A stronger commitment to evaluation is actually valuable to support adaptive program design and implementation, in addition to external transparency and accountability regardless of the results. For example, Novartis Access, an initiative to deliver essential medicines to LMICs at a cost of $1 per treatment per month, has distributed nearly three million monthly treatments across five countries since its launch in 2015. However, a retrospective external evaluation of this program, sponsored by Novartis, found that over the first year there was no evidence that this initiative had a substantive impact on improving access to medicine for patients in Kenya. The finding highlighted the complexity of health access, which requires an understanding not just of medication cost to be sustainable, but also patient experience, local policy, and access to general health services. Without mechanisms to evaluate the complex context of health delivery, global programs will not have visibility into factors that contribute to the success of a program or critical data to adapt programs over time.
2. Private global health programs must emphasize both impact and sustainability.
Our review of articles, reports, and scientific literature indicates that many of the indicators currently being tracked and reported by industry-supported global health programs are activity and output measures, which are the direct products of specific activities. For a hypothetical cancer-screening program, for example, an output measure may be the number of people screened. This information provides insight neither into the value of the screening activity nor the outcomes, such as the percent of people that were referred to further care from the screening activity, much less the actual improvements in individual and community health indicators.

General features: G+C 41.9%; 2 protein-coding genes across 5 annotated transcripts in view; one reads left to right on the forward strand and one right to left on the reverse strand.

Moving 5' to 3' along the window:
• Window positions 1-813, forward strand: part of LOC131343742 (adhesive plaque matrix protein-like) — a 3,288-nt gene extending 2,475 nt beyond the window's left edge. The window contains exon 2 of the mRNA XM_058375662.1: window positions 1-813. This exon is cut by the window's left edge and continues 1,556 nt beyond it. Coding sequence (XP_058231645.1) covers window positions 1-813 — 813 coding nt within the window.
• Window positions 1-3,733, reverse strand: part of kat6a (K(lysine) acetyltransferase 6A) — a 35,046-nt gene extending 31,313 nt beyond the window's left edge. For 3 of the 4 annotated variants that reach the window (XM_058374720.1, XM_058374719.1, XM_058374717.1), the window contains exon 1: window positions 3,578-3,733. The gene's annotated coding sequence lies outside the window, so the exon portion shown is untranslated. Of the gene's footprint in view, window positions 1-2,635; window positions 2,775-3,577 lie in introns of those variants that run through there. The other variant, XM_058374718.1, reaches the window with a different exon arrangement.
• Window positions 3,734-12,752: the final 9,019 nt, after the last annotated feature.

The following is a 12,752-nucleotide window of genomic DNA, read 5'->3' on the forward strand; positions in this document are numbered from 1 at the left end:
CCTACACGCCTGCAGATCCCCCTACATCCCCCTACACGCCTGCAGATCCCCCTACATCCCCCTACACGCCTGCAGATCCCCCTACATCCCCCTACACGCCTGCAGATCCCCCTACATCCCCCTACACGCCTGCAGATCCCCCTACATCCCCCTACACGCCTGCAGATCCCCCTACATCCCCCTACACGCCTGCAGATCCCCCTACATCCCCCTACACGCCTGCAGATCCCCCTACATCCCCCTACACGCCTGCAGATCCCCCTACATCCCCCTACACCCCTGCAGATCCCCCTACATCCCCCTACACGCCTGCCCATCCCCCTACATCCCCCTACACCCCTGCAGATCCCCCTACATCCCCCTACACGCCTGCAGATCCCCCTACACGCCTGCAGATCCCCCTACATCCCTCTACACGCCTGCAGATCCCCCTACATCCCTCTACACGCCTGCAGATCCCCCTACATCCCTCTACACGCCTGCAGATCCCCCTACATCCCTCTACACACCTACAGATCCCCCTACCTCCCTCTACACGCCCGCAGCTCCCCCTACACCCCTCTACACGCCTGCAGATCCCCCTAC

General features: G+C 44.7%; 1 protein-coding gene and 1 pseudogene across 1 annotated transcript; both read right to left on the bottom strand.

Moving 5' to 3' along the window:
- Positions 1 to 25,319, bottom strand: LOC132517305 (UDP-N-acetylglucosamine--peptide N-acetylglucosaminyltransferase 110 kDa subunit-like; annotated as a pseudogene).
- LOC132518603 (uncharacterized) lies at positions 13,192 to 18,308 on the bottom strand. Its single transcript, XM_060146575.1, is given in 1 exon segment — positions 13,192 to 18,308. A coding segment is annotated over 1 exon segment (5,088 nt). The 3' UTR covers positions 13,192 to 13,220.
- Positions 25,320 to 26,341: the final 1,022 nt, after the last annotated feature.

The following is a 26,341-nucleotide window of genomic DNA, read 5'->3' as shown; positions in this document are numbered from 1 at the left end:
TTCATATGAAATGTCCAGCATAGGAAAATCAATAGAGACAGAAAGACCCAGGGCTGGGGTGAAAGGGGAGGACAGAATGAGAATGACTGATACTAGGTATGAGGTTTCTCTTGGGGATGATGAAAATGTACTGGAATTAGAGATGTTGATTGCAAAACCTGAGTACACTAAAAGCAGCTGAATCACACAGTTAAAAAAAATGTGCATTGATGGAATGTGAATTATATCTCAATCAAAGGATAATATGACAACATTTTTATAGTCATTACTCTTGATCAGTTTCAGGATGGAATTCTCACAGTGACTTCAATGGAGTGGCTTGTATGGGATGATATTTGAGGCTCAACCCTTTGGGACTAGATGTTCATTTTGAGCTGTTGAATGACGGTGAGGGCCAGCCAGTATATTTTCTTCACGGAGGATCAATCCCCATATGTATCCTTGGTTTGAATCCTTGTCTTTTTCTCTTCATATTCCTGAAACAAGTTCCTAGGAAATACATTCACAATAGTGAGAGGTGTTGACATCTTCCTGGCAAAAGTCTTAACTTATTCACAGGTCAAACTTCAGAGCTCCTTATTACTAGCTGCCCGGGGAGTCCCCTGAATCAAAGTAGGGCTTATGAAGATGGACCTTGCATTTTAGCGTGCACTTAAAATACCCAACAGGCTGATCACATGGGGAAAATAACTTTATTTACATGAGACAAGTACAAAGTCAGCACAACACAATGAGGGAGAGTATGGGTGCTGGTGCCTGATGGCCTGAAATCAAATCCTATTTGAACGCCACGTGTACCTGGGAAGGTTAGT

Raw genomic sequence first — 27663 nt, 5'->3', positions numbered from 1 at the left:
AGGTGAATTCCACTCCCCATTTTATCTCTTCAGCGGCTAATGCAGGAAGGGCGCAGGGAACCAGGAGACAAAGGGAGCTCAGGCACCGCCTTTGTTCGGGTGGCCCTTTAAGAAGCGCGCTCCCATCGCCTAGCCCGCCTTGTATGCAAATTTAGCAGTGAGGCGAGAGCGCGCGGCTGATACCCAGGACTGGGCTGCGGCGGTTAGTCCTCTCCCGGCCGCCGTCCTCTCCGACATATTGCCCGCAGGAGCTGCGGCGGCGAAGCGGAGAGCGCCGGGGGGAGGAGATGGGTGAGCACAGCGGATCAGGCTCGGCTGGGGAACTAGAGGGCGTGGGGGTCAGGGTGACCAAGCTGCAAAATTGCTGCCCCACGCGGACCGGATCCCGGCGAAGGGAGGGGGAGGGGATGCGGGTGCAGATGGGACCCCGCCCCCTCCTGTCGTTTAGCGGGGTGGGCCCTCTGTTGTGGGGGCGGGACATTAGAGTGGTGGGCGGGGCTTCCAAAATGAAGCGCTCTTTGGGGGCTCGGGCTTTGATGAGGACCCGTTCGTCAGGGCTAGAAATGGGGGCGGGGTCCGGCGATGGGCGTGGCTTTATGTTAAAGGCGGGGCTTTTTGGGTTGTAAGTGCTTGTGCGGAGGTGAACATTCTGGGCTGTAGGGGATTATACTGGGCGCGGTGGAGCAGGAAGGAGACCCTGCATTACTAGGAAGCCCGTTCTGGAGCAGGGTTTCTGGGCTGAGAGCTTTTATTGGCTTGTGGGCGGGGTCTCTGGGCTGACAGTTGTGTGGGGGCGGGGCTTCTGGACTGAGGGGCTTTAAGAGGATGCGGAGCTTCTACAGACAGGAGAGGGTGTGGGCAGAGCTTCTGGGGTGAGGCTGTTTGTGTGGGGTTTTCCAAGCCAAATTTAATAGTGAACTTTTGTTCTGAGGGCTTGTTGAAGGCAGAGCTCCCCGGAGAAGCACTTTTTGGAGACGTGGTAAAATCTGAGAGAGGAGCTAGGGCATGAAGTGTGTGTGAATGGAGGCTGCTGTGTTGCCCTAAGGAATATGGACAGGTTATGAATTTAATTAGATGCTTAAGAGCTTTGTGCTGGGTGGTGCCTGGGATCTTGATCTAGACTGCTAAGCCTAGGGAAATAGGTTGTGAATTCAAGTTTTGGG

While some progress has been made in measuring access, there is growing evidence of the need to measure quality and affordability. The Lancet Commission on High Quality Health Systems estimates that over 8 million deaths per year are attributable to poor quality health care delivery and amounts to nearly $6 trillion in economic and productivity losses, concentrated mainly in LMICs. Private global health programs can play a big role in reducing the burden of disease, but this requires a better understanding of the impact of these programs.
Private sector investments that focus on quality lead to greater impact than programs that address only cost alleviation for medications. Relatedly, programs that emphasize impact-driven long-term partnerships can substantially improve health outcomes. Merck & Co. launched Merck for Mothers, a $500 million 10-year commitment to reducing maternal mortality in LMICs through partnerships and program support. This program focuses on implementing and scaling innovative solutions such as their Push Model in Senegal, which is recognized as best practice for supply-chain building. Merck for Mothers currently operates over 50 programs in over 30 countries, with more than 100 implementation partners. Importantly, this program also invested in a long-term collaboration with the London School of Hygiene and Tropical Medicine as the principal evidence-generation partner. As Peter Piot, director of the London School, says, “It’s worth noting how unusual yet refreshing it is for a donor—especially a corporate one—to put their investments under the microscope.”